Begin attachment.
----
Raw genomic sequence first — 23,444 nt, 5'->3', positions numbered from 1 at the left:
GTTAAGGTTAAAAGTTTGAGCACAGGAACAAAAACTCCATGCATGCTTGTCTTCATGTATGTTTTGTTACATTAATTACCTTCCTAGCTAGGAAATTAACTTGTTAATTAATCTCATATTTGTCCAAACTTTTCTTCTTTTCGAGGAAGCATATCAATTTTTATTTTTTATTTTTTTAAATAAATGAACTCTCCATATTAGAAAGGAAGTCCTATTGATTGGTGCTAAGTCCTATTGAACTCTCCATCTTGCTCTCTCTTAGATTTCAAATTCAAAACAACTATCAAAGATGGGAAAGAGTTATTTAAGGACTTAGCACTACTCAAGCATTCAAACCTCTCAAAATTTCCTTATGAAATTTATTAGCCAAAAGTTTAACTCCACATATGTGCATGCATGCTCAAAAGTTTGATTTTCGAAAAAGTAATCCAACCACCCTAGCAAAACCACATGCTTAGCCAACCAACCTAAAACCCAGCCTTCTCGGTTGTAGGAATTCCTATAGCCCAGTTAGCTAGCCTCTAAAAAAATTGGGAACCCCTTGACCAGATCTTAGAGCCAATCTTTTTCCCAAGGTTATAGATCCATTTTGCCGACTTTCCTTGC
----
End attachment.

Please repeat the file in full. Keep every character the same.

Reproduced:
Raw genomic sequence first — 23,444 nt, 5'->3', positions numbered from 1 at the left:
GTTAAGGTTAAAAGTTTGAGCACAGGAACAAAAACTCCATGCATGCTTGTCTTCATGTATGTTTTGTTACATTAATTACCTTCCTAGCTAGGAAATTAACTTGTTAATTAATCTCATATTTGTCCAAACTTTTCTTCTTTTCGAGGAAGCATATCAATTTTTATTTTTTATTTTTTTAAATAAATGAACTCTCCATATTAGAAAGGAAGTCCTATTGATTGGTGCTAAGTCCTATTGAACTCTCCATCTTGCTCTCTCTTAGATTTCAAATTCAAAACAACTATCAAAGATGGGAAAGAGTTATTTAAGGACTTAGCACTACTCAAGCATTCAAACCTCTCAAAATTTCCTTATGAAATTTATTAGCCAAAAGTTTAACTCCACATATGTGCATGCATGCTCAAAAGTTTGATTTTCGAAAAAGTAATCCAACCACCCTAGCAAAACCACATGCTTAGCCAACCAACCTAAAACCCAGCCTTCTCGGTTGTAGGAATTCCTATAGCCCAGTTAGCTAGCCTCTAAAAAAATTGGGAACCCCTTGACCAGATCTTAGAGCCAATCTTTTTCCCAAGGTTATAGATCCATTTTGCCGACTTTCCTTGC